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II. Budget Highlights
A New Approach to Budgeting
Moderate Growth in Government and Fund National Priorities:
Debt Reduction: Achieves historic levels of debt reduction, retiring the maximum amount of debt possible over 10 years ($2 trillion).
- Moderates recent rapid growth in spending, while funding national priorities, paying down the debt, and providing tax relief.
- Strengthens and reforms education, granting the Education Department the largest percentage spending increase of any Department (11.5 percent increase in 2002).
- Saves the entire Social Security surplus ($2.6 trillion) and commits to reforming the program.
- Spends every penny of Medicare tax and premium collections over next 10 years only on Medicare. Modernizes and reforms Medicare.
- Restores commitment to military personnel and begins transition to a 21st Century force structure.
Tax Relief: Lets taxpayers keep roughly one-fourth of the surplus they produced ($1.6 trillion over 10 years).
By the Numbers:
- Allocates projected $5.6 trillion surplus over 10 years. Breakdown of surplus:
—Saves all of Social Security surplus ($2.6 trillion) for Social Security.
—Provides $1.6 trillion in tax relief over 10 years.
—Creates an unprecedented $1.4 trillion reserve for additional needs, debt service, and contingencies.
- Produces a $231 billion total surplus in 2002.
- Reduces historically high income tax burden.
- Moderates recent explosive growth in discretionary spending to 4.0 percent growth in 2002, an increase of $26 billion over 2001.
- Moderates growth in spending by making reductions in one-time spending, unjustified programs, duplicative programs, and programs that have completed their mission in 2002.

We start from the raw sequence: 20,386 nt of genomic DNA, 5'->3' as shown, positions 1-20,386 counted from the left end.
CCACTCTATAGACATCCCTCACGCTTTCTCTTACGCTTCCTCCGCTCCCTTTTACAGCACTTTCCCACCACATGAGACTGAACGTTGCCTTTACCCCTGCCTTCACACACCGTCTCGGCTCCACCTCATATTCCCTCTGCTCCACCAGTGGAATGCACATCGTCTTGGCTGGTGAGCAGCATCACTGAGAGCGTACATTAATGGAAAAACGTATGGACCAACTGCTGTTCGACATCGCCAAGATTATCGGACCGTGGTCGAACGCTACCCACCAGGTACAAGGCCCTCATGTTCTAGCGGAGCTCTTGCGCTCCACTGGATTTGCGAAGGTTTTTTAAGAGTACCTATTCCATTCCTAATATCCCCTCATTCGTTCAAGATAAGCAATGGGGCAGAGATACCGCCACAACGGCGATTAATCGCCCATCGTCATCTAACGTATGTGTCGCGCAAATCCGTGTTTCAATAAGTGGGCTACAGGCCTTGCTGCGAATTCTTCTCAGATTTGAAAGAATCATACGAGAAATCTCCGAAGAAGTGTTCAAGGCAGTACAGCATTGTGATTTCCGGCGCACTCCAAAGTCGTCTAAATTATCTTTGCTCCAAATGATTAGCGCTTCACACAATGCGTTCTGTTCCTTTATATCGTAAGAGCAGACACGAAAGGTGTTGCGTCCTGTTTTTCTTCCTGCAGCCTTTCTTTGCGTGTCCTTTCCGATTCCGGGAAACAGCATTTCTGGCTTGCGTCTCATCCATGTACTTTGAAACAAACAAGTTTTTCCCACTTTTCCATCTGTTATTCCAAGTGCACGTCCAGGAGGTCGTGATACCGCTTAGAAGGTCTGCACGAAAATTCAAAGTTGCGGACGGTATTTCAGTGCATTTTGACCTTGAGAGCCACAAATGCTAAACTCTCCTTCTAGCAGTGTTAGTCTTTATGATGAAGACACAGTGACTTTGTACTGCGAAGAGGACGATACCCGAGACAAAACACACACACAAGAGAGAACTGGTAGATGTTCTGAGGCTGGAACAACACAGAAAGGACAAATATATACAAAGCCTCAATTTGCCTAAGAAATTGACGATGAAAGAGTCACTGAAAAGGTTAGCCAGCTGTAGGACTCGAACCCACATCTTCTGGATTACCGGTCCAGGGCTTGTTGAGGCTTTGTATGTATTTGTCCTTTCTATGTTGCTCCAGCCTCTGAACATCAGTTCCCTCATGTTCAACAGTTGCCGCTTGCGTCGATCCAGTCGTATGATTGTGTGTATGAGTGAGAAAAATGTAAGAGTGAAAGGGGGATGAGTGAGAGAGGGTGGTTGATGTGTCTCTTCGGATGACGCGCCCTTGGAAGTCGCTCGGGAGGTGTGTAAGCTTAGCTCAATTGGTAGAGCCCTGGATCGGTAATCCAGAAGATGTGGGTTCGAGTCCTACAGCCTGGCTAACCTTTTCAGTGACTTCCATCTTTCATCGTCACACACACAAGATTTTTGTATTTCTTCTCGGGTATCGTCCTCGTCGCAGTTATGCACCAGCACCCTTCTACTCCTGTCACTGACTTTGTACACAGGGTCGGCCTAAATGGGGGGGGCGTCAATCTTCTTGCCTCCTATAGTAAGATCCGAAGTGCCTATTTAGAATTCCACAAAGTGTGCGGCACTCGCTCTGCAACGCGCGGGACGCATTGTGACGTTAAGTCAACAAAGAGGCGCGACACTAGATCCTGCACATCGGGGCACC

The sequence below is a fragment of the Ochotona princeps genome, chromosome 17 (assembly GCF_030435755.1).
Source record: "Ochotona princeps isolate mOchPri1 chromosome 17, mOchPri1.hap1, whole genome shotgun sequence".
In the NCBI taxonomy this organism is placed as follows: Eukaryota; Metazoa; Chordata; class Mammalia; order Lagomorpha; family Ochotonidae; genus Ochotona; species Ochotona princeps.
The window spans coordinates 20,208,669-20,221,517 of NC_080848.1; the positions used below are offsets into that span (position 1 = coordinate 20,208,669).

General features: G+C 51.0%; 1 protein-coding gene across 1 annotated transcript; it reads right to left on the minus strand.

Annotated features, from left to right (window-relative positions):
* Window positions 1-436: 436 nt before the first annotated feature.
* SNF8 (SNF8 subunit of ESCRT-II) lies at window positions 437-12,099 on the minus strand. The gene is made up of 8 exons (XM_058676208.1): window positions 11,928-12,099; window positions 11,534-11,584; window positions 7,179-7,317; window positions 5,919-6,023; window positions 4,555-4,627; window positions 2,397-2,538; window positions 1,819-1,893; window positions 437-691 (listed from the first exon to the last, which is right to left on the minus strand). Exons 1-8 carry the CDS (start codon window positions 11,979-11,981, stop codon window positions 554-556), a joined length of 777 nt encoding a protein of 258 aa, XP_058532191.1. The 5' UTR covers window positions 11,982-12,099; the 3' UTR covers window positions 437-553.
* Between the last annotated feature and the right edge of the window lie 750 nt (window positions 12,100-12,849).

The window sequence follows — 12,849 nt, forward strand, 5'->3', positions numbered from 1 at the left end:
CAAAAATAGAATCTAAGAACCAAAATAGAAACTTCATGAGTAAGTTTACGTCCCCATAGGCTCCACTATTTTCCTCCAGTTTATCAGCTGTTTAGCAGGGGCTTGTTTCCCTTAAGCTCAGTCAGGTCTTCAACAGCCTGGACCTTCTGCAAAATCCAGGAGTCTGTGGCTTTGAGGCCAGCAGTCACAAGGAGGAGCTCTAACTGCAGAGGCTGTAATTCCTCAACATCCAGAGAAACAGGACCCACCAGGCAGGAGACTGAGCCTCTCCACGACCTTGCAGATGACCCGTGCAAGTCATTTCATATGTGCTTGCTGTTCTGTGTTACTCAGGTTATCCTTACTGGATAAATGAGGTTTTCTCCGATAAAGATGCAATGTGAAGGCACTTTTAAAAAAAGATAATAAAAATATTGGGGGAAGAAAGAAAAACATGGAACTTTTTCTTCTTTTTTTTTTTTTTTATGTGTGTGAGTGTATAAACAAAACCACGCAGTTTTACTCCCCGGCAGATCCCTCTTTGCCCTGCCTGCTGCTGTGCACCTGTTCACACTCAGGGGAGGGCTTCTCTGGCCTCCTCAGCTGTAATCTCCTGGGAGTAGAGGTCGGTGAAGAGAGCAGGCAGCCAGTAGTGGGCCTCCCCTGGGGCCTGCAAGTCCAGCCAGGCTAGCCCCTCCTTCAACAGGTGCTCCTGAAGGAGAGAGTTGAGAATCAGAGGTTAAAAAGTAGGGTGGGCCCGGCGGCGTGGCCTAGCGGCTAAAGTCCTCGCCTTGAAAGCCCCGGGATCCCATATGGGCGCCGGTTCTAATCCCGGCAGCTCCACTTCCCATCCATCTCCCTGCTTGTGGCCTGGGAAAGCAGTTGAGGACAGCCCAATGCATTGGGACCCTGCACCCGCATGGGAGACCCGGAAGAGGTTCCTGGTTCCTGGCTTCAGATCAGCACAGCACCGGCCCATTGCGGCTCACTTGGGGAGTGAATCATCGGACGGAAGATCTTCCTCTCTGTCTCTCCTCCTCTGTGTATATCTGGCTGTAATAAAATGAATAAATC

A New Approach to Budgeting—Continued
- K-12 Education. Increases funding for elementary and secondary education by $1.9 billion in 2002 over 2001 funding, a 10-percent increase.
- Reading. Fully funds President's Reading First initiative at $900 million in 2002, more than tripling funding for reading.
Medicare. Sets aside $153 billion over the next 10 years for Medicare modernization, including integration of prescription drug coverage and the Immediate Helping Hand program.
- National Institutes of Health (NIH). Continues commitment to double NIH, by providing a $2.8 billion increase for NIH, the largest annual funding increase in NIH's history.
- WIC. Funds the Special Supplemental Nutrition Program for Women, Infants, and Children (WIC) at 7.25 million individuals a month, maintaining current program level.
- Conservation. Provides the highest ever request for the Land and Water Conservation Fund - fully funding the program at $900 million.
- Energy Assistance. Nearly doubles the existing Weatherization Assistance Program providing an increase of $1.4 billion over 10 years.
- Community Health Centers. Launches a doubling of the number of people served by Community Health Centers by adding 1,200 new sites.
- Provides tax relief to all Americans who pay income tax.
- Reduces the marriage penalty.
- Ends the death tax.
- R&D tax credit. Permanently extends the research and development (R&D) tax credit.
- Tax incentives. Provides other tax incentives for education, farmers, the disabled, health care, the environment, and charitable purposes.
- National Defense. Provides a $14.2 billion increase in Department of Defense spending in 2002 to begin to arrest the decline in national security, including $1.4 billion for military compensation to improve quality of life and reenlistment and retention of military personnel, $2.6 billion for research and development for new technologies (including missile defense alternatives), and $400 million to improve housing for our military members and their families.
- International security. Improves embassy security overseas, adding $1.2 billion.
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